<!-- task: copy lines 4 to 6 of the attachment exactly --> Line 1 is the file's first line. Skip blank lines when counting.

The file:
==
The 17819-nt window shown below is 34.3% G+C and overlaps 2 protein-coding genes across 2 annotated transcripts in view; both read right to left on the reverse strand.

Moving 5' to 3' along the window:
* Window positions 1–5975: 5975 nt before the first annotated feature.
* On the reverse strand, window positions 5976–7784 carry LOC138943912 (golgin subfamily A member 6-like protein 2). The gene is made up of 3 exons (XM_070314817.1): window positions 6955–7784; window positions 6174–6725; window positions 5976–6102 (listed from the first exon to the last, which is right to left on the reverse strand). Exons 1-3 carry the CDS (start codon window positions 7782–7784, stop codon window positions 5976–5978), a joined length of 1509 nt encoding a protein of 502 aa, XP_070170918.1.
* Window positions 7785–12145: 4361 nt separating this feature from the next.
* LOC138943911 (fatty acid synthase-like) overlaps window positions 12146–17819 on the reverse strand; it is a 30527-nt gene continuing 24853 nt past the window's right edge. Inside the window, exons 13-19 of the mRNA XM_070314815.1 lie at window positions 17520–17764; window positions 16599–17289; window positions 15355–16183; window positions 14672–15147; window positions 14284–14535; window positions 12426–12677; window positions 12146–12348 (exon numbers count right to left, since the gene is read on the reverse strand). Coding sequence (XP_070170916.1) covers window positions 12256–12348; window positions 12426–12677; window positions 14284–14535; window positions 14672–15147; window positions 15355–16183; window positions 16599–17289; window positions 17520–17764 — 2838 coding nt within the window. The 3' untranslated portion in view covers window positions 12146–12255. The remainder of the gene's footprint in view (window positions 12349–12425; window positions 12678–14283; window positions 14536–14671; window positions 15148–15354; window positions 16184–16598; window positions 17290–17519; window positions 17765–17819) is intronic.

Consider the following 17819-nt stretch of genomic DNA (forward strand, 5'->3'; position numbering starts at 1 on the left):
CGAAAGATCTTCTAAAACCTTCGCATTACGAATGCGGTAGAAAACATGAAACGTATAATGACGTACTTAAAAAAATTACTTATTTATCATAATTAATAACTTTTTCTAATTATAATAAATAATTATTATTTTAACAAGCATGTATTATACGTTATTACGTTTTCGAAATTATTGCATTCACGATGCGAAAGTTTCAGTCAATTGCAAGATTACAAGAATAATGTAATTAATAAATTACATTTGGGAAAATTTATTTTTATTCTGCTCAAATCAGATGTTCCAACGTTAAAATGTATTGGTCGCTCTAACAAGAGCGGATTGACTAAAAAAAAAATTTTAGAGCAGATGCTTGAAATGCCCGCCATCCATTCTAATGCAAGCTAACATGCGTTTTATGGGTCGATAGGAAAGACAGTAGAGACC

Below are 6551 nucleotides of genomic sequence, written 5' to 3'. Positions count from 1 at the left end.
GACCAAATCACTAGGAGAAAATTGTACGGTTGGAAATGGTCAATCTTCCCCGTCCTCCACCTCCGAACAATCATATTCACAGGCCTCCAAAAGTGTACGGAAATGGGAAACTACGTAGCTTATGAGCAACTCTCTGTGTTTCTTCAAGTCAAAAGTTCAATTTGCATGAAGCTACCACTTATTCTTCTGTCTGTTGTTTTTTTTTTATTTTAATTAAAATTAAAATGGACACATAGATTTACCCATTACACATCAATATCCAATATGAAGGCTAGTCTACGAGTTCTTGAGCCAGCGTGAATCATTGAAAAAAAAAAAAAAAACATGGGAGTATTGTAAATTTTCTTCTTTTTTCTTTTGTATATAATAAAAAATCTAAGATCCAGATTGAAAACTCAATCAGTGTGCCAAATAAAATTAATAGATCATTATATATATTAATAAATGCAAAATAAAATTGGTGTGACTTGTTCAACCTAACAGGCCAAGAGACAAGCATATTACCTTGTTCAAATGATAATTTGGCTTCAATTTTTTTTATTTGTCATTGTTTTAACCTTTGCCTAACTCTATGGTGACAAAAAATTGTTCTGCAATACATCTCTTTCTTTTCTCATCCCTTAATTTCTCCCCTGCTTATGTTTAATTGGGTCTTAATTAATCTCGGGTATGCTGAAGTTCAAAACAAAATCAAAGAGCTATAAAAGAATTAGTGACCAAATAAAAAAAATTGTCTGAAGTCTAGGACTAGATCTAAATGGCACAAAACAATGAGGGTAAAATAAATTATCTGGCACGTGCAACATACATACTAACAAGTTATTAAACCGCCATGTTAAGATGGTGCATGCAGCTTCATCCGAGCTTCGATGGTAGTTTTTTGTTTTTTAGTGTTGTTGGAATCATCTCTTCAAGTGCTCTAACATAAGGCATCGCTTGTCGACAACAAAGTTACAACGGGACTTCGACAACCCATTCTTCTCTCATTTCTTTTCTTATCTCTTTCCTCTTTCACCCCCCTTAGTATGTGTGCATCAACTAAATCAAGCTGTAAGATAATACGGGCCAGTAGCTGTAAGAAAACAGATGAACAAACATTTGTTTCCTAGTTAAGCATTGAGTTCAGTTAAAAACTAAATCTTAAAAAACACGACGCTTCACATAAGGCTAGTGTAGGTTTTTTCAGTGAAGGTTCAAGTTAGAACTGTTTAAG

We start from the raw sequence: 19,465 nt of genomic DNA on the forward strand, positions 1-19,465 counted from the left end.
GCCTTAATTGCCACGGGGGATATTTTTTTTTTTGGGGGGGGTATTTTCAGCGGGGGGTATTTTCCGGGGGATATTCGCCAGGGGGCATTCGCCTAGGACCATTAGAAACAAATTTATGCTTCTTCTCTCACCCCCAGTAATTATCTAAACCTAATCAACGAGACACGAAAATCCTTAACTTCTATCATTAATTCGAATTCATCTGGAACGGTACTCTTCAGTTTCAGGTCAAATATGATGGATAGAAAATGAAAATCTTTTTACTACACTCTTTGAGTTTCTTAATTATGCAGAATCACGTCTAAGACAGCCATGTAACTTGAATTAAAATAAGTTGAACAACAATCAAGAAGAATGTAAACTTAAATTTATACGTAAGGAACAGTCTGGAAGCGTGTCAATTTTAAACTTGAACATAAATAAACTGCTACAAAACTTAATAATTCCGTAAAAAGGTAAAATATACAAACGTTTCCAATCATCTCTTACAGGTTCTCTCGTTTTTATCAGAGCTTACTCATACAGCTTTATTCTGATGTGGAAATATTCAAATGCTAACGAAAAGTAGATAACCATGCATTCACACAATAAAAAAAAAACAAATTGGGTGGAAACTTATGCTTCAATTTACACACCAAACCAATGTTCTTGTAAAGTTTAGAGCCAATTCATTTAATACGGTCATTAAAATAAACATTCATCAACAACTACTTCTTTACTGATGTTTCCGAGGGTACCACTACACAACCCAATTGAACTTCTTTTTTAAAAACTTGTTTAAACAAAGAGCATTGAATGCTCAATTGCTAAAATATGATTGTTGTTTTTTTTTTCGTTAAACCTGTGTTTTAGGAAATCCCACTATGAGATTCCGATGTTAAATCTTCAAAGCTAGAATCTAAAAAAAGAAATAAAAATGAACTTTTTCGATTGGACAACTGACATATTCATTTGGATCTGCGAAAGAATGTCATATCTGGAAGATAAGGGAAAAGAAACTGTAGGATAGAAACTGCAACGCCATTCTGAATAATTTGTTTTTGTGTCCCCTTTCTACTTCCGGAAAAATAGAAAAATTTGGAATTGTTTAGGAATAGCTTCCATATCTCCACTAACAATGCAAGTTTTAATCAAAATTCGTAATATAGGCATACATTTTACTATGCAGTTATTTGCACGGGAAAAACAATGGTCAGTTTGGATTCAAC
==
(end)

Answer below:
* On the reverse strand, window positions 5976–7784 carry LOC138943912 (golgin subfamily A member 6-like protein 2). The gene is made up of 3 exons (XM_070314817.1): window positions 6955–7784; window positions 6174–6725; window positions 5976–6102 (listed from the first exon to the last, which is right to left on the reverse strand). Exons 1-3 carry the CDS (start codon window positions 7782–7784, stop codon window positions 5976–5978), a joined length of 1509 nt encoding a protein of 502 aa, XP_070170918.1.
* Window positions 7785–12145: 4361 nt separating this feature from the next.
* LOC138943911 (fatty acid synthase-like) overlaps window positions 12146–17819 on the reverse strand; it is a 30527-nt gene continuing 24853 nt past the window's right edge. Inside the window, exons 13-19 of the mRNA XM_070314815.1 lie at window positions 17520–17764; window positions 16599–17289; window positions 15355–16183; window positions 14672–15147; window positions 14284–14535; window positions 12426–12677; window positions 12146–12348 (exon numbers count right to left, since the gene is read on the reverse strand). Coding sequence (XP_070170916.1) covers window positions 12256–12348; window positions 12426–12677; window positions 14284–14535; window positions 14672–15147; window positions 15355–16183; window positions 16599–17289; window positions 17520–17764 — 2838 coding nt within the window. The 3' untranslated portion in view covers window positions 12146–12255. The remainder of the gene's footprint in view (window positions 12349–12425; window positions 12678–14283; window positions 14536–14671; window positions 15148–15354; window positions 16184–16598; window positions 17290–17519; window positions 17765–17819) is intronic.